Islas de Gigantes is a group of islands located at the northeastern tip of Iloilo City.  Traveling to the famous group of islands seems difficult especially when you’re coming from Iloilo City. To be honest, we had difficulty going there to the point that we thought we couldn’t go. We were welcomed by the sudden news of rain when we arrived at Iloilo International Airport, but decided to be optimistic, and god, did we pray hard so the weather won’t spoil our trip.

There are two (2) ports going to Islas de Gigantes (Langub Port ) . The first one is  Estancia Port, and the second one is Bancal Port in Carles. We opted to make our jump point Bancal Port since it was nearer to Islas de Gigantes compared to the port in Estancia. Arriving there, we heard the news from the tourist information office that the coast guard went out to check the weather situation. In the end, the coast guard advised both travelers and boatmen to cancel our plans for today going to Isla de Gigantes.

This is when our heart got shattered! We contacted the place we were staying about the situation. They informed us to go to Estancia Port instead since there are available public boats which can carry up to 80 passengers. These boats are big enough to travel across the sea and get us to Islas de Gigantes.

Sleep deprived and thirsty for adventure, we immediately hire a tricycle to get us to Estancia Port. At 2:00 in the afternoon, we were in the public boat, and ready to travel once again. But then again, what is it to life without some challenges?

Our travel via boat was extremely challenging. From waves as high as the boat to getting sea sick, our journey has it. I didn’t worry too much about the waves since the boat is big enough to handle the current, but I was starting to feel queasy. I swear getting sea sick is like getting drunk– one more move, and I feel like throwing up! (Spoiler alert: I did!)

We finally arrived at Langub Port in Islas de Gigantes after three (3) fricken hours. We decided to call it a day since it was almost getting dark.

At 3:00 in the morning the next day, we planned to watch the sunrise in Gigantes Lighthouse. The good thing about waking up early is that you have the place all to yourself. The Gigantes Lighthouse is a Spanish rustic ruin. You have to ride a habal-habal or motorcycle to get there.

It was one of the most magical moments in my life. I wonder why most photographers sacrifice sleep just to watch the sunrise, and on that moment I understood. The place was so peaceful at that moment. It felt like the world is a painting.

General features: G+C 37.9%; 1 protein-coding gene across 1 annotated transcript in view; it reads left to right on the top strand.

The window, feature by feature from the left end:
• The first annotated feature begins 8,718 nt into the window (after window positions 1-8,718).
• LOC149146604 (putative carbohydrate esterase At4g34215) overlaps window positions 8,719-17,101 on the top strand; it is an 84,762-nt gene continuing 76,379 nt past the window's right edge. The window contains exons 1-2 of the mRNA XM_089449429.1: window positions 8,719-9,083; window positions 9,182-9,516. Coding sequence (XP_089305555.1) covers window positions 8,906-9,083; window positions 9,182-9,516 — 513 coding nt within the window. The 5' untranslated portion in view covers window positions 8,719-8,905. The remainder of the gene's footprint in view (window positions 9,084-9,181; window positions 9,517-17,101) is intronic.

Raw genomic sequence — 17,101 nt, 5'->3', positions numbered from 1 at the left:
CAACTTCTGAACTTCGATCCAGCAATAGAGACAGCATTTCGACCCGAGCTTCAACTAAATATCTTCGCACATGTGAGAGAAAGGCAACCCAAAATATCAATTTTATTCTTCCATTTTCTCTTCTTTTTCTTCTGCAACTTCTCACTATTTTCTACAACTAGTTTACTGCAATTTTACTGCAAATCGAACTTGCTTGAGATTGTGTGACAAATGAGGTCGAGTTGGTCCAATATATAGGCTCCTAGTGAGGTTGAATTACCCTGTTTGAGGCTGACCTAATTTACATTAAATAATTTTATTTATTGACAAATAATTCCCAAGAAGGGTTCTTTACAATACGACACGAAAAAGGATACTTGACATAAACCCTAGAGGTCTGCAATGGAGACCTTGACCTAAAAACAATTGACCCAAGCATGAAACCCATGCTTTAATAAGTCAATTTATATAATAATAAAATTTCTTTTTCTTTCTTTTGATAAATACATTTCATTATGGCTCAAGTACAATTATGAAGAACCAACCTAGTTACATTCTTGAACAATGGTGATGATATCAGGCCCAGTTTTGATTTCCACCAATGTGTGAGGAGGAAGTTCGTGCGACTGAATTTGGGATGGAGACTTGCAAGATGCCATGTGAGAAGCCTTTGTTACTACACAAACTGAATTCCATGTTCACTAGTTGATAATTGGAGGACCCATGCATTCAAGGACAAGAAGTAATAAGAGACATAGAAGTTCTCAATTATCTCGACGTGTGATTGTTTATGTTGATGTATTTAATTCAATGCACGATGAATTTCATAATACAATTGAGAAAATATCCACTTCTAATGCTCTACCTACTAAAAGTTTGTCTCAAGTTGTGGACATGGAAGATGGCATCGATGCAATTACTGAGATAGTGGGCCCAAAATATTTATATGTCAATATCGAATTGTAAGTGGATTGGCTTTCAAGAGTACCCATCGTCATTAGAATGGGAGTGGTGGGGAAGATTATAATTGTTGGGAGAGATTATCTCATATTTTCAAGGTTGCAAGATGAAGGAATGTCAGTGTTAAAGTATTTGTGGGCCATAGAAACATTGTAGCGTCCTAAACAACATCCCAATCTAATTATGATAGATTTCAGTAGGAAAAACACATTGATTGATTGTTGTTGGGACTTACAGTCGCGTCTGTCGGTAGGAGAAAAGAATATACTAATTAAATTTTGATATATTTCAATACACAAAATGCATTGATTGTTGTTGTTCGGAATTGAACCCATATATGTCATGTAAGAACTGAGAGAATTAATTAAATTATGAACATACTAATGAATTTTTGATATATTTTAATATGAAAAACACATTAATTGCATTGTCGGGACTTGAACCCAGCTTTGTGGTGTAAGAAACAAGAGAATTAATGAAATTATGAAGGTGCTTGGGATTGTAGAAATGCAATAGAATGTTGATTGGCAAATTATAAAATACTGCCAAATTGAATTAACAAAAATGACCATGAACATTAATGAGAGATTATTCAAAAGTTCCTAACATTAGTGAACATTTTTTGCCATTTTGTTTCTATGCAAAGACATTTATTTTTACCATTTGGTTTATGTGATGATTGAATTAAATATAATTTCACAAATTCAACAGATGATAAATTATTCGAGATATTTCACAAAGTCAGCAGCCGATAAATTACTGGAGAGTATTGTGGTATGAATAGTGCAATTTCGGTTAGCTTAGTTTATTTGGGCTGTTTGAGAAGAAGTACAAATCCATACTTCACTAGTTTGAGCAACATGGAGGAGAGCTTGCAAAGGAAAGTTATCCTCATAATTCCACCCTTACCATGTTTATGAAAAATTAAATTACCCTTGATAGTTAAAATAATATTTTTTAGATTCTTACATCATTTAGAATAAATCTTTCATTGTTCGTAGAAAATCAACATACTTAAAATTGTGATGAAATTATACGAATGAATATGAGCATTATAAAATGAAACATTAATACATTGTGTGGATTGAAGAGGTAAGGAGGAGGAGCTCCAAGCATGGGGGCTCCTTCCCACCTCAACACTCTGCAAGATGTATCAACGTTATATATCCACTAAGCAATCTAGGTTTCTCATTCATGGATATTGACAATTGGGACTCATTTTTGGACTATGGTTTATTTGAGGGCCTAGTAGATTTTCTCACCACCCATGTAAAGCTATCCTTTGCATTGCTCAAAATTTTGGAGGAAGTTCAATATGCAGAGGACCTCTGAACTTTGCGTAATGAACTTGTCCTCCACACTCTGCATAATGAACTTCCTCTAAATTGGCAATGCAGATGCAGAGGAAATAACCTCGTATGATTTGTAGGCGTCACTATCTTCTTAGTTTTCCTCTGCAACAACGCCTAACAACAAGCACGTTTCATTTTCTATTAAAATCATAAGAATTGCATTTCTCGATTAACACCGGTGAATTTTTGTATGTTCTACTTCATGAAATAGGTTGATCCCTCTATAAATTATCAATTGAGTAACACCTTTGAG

We went to Bakwitan Cave before we proceeded to go island hopping. The cave is considered as an evacuation area of locals who live nearby during calamity. When Typhoon Yolanda hit Carles, this is where people sought refuge.

Island hopping is perhaps the most sought activity in Islas de Gigantes, and it’s also my favorite. Our first destination was Antonia Beach located at Gigantes Sur. From above the rocks, you can see the picturesque view of the beach.

Our stay in Iloilo wouldn’t be complete without eating the famous one-peso scallops. While swimming in the clear waters of Bantigue Island, you can order cooked scallops in small sari-sari stores with a minimum purchase of PHP 100.

Cabugao Gamay is probably the most charming place in Islas de Gigantes. I’ve seen hundreds of pictures of this place on the internet, but it’s nothing compared to the real thing! Coconut tress line in the middle of the island which is a perfect place to chill. The view above was better– from there you can see the vast blue ocean that surrounds the island.

Another iconic spot is the Tangke Saltwater Lagoon. The surrounding massive limestone rocks like the ones you see in Palawan and the clear water of the lagoon makes it so enchanting. It’s easy to find tranquil inside that we would have stayed there for a longer time if only the place wasn’t so crowded. There’s also a spot outside the lagoon where you can cliff dive.

Visiting Islas de Gignates for two (2) days and one (1) night is achievable, but I suggest you add another day to your stay so you can take it slow and appreciate each islands you’ll visit. Islas de Gignates has been worth all the effort, and I wouldn’t mind coming back again.


From Iloilo City, ride a bus or van from Tagbak Terminal going to your chosen port. In Bancal Port, head first to the tourism office to inquire and pay for transportation and other environmental fees. In Estancia Port, look for the spot where you can buy a ticket to Gigantes.


As I’ve said earlier,there are two ports going to Langub Port in Islas de Gignates. Here’s the differences between these two:

Bancal Port is the nearest jump-off point to Gigantes (1-2 hours), but also the farthest when you’re in Iloilo City (3-4 hours). When you’re coming from Roxas, it’s recommended that you use this route as this port is nearer compared to Estancia.Public boats to Gigantes leaves at 10 am.

Estancia Port is near when you’re coming from Iloilo City (2-3 hours), however the boat leaves at 2 pm when you opt to ride a public boat. In case the universe is trying to challenge you the same it did to us, use this route as boats are bigger and have a higher chance of being able to sail to Gigantes.

Langub Port is the main port in Islas de Gigante that caters boat going to and coming from Iloilo mainland. Boats leave at 7:oo am and arrive at Estancia after 10:00 am or later depending on weather condition. Meanwhile, boats that leave at 2:00pm arrive at Bancal Port in Carles at 4:00pm or later depending on weather condition.

To find out more about Guimaras, click here. For our itinerary and estimated expenses, click here.